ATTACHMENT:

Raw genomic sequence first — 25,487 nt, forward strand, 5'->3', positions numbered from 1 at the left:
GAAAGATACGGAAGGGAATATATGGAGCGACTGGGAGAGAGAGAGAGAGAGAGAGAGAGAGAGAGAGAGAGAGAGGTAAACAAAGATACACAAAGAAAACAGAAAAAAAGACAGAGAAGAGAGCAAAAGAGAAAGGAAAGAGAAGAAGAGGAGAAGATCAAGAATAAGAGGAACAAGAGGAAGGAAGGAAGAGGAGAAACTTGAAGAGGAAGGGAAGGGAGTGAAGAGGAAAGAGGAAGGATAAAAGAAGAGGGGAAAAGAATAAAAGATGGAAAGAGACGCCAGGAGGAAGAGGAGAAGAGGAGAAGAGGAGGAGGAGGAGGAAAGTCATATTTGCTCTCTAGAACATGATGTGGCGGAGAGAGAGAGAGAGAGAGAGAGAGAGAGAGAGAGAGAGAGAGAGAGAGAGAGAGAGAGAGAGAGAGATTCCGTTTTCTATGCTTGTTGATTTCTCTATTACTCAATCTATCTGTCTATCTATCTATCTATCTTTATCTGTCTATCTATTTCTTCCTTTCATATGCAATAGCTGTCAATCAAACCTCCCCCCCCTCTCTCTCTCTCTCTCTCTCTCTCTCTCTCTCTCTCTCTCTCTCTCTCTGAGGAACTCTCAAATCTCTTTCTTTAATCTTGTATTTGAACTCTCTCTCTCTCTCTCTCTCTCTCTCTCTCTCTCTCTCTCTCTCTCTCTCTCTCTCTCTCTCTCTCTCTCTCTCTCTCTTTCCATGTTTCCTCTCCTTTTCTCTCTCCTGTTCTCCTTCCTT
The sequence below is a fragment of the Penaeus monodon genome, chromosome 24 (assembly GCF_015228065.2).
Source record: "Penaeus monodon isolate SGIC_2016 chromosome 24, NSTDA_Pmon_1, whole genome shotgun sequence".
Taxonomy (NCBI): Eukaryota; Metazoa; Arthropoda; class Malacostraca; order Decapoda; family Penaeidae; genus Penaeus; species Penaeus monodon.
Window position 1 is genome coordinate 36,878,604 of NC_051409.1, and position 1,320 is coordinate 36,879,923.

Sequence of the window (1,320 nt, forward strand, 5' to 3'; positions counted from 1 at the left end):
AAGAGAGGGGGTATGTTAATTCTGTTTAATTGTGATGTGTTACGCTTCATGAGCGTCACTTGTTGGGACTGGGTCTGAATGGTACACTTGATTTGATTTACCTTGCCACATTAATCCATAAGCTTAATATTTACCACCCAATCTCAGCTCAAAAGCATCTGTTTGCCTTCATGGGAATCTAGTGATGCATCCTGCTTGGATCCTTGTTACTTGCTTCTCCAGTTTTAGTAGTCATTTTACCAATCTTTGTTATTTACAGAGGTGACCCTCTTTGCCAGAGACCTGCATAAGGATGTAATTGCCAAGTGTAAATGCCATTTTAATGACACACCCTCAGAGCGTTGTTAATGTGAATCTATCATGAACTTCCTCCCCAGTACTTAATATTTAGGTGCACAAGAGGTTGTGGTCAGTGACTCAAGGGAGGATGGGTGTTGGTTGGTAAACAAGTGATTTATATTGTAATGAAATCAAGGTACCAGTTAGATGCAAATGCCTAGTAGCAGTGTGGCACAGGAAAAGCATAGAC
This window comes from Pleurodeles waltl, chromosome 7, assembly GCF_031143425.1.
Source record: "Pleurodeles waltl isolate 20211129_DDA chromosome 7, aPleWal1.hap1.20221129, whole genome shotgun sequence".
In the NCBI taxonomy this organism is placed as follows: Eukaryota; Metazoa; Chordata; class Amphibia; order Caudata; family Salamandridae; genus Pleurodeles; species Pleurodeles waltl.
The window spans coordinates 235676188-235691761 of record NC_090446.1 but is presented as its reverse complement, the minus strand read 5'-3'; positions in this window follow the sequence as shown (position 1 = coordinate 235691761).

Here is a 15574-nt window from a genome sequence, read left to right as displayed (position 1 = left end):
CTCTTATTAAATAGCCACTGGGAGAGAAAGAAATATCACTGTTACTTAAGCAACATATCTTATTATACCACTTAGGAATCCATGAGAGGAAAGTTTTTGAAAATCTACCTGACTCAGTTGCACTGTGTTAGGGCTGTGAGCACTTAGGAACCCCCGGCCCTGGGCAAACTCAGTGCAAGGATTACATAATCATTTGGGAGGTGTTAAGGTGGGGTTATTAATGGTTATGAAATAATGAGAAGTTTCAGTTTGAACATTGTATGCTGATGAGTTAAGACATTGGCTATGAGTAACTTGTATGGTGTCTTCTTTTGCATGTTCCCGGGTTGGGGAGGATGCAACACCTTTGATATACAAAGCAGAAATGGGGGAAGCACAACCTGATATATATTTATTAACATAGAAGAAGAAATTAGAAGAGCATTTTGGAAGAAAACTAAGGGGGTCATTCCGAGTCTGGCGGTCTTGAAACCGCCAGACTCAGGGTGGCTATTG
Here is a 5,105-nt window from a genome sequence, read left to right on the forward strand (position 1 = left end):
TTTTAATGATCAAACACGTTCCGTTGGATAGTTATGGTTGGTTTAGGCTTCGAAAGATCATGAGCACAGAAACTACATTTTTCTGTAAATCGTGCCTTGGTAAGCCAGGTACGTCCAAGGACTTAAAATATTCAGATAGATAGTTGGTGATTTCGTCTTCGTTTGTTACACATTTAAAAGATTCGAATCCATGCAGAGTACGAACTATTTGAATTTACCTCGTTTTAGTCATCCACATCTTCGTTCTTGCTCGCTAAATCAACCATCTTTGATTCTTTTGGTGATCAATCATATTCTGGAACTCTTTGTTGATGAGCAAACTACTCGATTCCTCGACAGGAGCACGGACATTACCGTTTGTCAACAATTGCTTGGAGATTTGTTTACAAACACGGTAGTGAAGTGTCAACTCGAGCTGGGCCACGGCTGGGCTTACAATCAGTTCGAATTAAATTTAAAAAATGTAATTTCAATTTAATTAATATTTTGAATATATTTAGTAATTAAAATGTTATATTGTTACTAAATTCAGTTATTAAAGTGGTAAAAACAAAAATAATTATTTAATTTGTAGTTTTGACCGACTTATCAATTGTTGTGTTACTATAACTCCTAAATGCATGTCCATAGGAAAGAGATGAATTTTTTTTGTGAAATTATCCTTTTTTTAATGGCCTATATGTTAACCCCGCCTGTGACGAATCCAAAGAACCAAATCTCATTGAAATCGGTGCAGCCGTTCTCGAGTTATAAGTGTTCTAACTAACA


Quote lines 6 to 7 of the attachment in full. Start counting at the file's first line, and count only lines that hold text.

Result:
Window position 1 is genome coordinate 36,878,604 of NC_051409.1, and position 1,320 is coordinate 36,879,923.

Sequence of the window (1,320 nt, forward strand, 5' to 3'; positions counted from 1 at the left end):